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La Scena Musicale - Vol. 18, No. 3 November 2012


November 1, 2012

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Berlioz: Requiem Op. 5
Nicolai Gedda, tenor/Cologne Radio Symphony Orchestra and Chorus/Dimitri
ICA Classics ICAC 5075 (82 m 22 s)
When Dimitri Mitropoulos died in 1960 – while rehearsing Mahler’s third symphony –his directorship of the New York Philharmonic, just recently completed, had not been successful and his commercial recordings were limited in both quantity and quality. But live performances keep popping up that confirm what a small number of admirers already knew: he was one of the greatest conductors of his generation both in the concert hall and in the opera house. This new CD adds to the legend.
Devoted to Berlioz’s Requiem, a major work that Mitropoulos never recorded commercially, the performance is meticulously prepared, deeply affecting in the quieter moments and overwhelming in the great climaxes. The effect of the four brass groups positioned around the hall in the Dies Irae can hardly be captured on a recording but this one comes close. This is the sound of brass players bursting blood vessels to give Mitropoulos what he wanted, and I am sure he must have been pleased. The young Nicolai Gedda is a huge plus in the Sanctus, although even he struggles with the awkward tessitura. Paul E. Robinson

Beethoven: Sonatas for Violin and Piano (complete)
Henri Temianka, violin/Leonard Shure, piano
DOREMI DHR-8011-3 (206 m +)

Many fine artists have recorded these works but very few come close to the mastery displayed in these live performances given at the Library of Congress in 1946. Teminaka (1906-1992) was born in Scotland of Polish-Jewish parents. He studied with Carl Flesch at Curtis and lived most of his life in the United States. Among his other achievements, he had the distinction of winning Third Prize at the Wieniawski Competition in 1935. Not so bad when you consider that Ginette Neveu came first and David Oistrakh second!
Temianka plays with a beauty of tone that has to be heard to be believed. And yet he never exploits this glorious sound for its own sake. It is coupled with exemplary phrasing and nearly ideal tempo choices. His partner is the extraordinarily gifted American pianist Leonard Shure (1910-1995). At one time Shure was Artur Schnabel’s assistant.
All the performances are fresh and surprisingly well-recorded considering the period and the fact that they are live performances. The performance of the “Kreutzer” sonata is undoubtedly one of the finest I have ever heard. And listening to these sonatas in chronological order, I was struck again by the originality of this monumental work. Paul E. Robinson

Brahms: Complete String Quartets; Quintet for Clarinet and Strings
Juilliard String Quartet (Robert Mann, Joel Smirnoff, violins; Samuel Rhodes, viola; Joel Krosnick, cello), Charles Neidich, clarinet
Newton Classics 8802131 (2 CDs: 71 min 55 s and 76 min 47 s)

The young, Dutch-based recording label Newton Classics is dedicated to reprocessing catalogue recordings that have been lost, for one reason or another. The Juilliards’ performance of Brahms’s string quartets, undertaken between 1993 and 1994, did not make its mark. It would seem that at the time, the American ensemble, founded in 1946, and which had already undergone several transformations, was no longer at its peak. The structural rigour that had established its reputation had been replaced by a somewhat routine, although impeccable, professionalism. And these works by Brahms, in which balance is so difficult to achieve, are affected. The necessary play of light and shadow eludes the Juilliard musicians, and the particular intensity of the first two Quartets is never met. The Third Quartet seems to gather some energy under their bows. Although Niedich is not the ideal interpreter either for the Quintet for Clarinet and Strings, the second movement does achieve some emotion. Alexandre Lazaridès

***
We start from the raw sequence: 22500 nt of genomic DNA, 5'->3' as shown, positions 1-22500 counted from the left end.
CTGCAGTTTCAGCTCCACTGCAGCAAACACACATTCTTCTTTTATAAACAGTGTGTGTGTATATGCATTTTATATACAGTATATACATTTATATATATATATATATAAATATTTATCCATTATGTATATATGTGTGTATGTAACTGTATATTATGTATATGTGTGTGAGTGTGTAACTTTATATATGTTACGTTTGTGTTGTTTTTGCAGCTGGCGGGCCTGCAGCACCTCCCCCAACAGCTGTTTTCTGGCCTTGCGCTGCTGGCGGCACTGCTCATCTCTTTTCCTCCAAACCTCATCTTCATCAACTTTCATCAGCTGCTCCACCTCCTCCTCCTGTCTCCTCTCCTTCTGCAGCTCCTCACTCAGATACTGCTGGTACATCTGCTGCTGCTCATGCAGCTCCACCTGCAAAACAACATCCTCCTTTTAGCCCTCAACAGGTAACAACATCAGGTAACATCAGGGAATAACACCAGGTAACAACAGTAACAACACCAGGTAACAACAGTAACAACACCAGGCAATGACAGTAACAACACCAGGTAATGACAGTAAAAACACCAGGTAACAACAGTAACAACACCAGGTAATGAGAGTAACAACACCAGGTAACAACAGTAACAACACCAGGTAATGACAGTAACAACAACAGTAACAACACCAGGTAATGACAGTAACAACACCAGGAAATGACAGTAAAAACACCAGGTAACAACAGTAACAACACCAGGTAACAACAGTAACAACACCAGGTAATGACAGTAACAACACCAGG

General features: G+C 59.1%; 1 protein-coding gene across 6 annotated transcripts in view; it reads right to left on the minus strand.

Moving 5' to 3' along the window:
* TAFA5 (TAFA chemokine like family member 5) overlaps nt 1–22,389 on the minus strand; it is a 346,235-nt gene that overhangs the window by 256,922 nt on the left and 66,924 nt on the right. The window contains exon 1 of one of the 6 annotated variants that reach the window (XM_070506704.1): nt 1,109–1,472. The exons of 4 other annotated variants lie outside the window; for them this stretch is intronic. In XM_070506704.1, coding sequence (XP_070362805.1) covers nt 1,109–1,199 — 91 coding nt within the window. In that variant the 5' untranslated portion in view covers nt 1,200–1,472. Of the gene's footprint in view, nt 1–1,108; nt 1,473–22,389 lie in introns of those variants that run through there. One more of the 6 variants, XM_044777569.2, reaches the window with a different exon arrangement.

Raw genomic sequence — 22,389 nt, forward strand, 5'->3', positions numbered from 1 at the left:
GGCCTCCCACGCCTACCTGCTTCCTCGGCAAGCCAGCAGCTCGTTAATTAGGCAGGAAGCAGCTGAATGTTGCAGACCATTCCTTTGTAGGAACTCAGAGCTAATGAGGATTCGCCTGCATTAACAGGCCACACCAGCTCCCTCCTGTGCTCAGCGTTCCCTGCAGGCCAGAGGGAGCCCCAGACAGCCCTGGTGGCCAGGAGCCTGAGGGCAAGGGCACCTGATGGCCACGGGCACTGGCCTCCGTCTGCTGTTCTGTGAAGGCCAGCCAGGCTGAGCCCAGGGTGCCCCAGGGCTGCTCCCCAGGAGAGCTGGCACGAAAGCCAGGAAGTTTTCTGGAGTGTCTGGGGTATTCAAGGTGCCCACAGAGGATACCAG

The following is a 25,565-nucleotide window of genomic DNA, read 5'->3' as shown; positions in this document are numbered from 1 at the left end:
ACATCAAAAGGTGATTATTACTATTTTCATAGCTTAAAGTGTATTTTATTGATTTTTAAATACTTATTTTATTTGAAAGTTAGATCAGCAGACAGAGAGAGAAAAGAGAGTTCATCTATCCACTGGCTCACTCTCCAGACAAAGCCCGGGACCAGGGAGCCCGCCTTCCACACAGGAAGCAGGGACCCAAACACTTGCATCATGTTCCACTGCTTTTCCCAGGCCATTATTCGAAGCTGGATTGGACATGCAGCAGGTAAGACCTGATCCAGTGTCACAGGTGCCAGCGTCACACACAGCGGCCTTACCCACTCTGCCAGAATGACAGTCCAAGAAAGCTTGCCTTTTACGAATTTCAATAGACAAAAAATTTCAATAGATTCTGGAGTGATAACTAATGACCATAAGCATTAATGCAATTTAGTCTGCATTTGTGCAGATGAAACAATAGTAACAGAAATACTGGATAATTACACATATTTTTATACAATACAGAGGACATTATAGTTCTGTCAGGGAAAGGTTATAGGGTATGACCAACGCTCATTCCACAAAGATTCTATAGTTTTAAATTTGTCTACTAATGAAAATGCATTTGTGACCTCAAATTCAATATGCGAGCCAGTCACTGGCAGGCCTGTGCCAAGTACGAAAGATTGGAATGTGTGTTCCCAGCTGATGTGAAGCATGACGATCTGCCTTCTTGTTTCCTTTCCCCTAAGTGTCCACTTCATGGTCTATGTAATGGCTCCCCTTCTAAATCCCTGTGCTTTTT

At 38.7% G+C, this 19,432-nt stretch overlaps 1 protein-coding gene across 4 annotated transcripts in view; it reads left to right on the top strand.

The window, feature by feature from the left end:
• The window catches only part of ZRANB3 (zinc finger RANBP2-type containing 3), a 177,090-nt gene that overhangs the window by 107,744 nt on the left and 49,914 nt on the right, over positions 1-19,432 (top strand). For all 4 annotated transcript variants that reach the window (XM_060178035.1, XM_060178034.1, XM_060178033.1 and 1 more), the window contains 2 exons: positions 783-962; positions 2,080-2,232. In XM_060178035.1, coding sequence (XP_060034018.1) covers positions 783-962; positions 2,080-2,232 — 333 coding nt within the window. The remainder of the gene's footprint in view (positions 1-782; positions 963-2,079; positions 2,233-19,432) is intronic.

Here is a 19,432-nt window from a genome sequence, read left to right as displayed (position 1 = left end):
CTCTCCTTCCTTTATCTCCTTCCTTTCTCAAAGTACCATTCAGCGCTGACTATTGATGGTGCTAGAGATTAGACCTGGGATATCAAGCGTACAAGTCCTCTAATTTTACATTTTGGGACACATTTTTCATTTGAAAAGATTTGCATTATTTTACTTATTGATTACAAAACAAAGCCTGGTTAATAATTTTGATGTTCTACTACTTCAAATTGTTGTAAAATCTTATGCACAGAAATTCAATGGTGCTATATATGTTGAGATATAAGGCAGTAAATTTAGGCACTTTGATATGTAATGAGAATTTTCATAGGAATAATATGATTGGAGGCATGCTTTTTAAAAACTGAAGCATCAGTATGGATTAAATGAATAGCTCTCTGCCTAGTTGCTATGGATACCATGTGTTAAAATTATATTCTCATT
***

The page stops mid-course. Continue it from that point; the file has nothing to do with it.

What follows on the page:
Busoni: Clarinet Concertino; Divertimento for Flute and small orchestra; Tanzwalzer op.53; Eine Lustspielouvertüre; Gesang vom Reigen der Geister; Rondo arlecchinesco op.46
Giammarco Casani, clarinet; Laura Minguzzi, flute; Gianluca Terranova, tenor; Orchestra Sinfonica di Roma/Francesco La Vecchia
Naxos 8.572922 (60 min 38 s)

When we think about Ferruccio Busoni, our mind jumps almost straightaway to a dense, contrapuntal sound. The generous amount of works on this record occasionally attests to the composer’s signature sound, but will likely surprise the musical connoisseur with its light, vivacious sound, differing from what would normally be expected from a program dedicated to the Italian composer deceased in 1924. The Comedy Overture (Eine Lustspielouvertüre) is very Mozartian, the Tanzwalzer, almost Danubian, and the Rondo arlecchinesco, modernist with a hint of mischief. The typically more dense and serious Busconi is easily recognized in the Gesang vom Reigen der Geister (Song of the Spirit Dance). The Clarinet Concertino is highly suggestive, occasionally expanding the tonal framework but remaining anchored in a very pictorial conceptualization, making for a pleasant discovery. The Divertimento for Flute exhibits similar characteristics, its style ranging from late romanticism to melancholic modernism. An excellent record. Frédéric Cardin

Kraus: Viola Concertos
David Aaron Carpenter, viola; Riita Pesola, cello; Tapiola Sinfonietta
Ondine ODE 1193-2 (61 min 51 s)

Joseph Martin Kraus came within a year of being Mozart’s exact contemporary (born the same year, he died less than a year later). He had a clear flair for catchy melodies and, despite not having the same spark of genius as the Austrian, developing his ideas engagingly and effectively. Kraus’s main letdown was being hired at the court of the King of Sweden, as Stockholm was far from being the hub of artistic activity at the time. Kraus’s great talent, now being increasingly rediscovered, was unable to compensate for his lack of recognition, mostly due to the relative artistic obscurity and the inconvenient geographical location of his employer. Regardless, we are fortunate that today, passionate musicians have dared to unearth these hidden treasures. Kraus’s viola concertos are well within the standards set by the work of his contemporaries and make for an important addition to the instrument’s limited repertoire. Memorable melodies and cheerful rhythms blend with a captivating and convincing interpretation from the young David Aaron Carpenter and the Tapiola Sinfonietta. Another fine discovery to add to your collection. Frédéric Cardin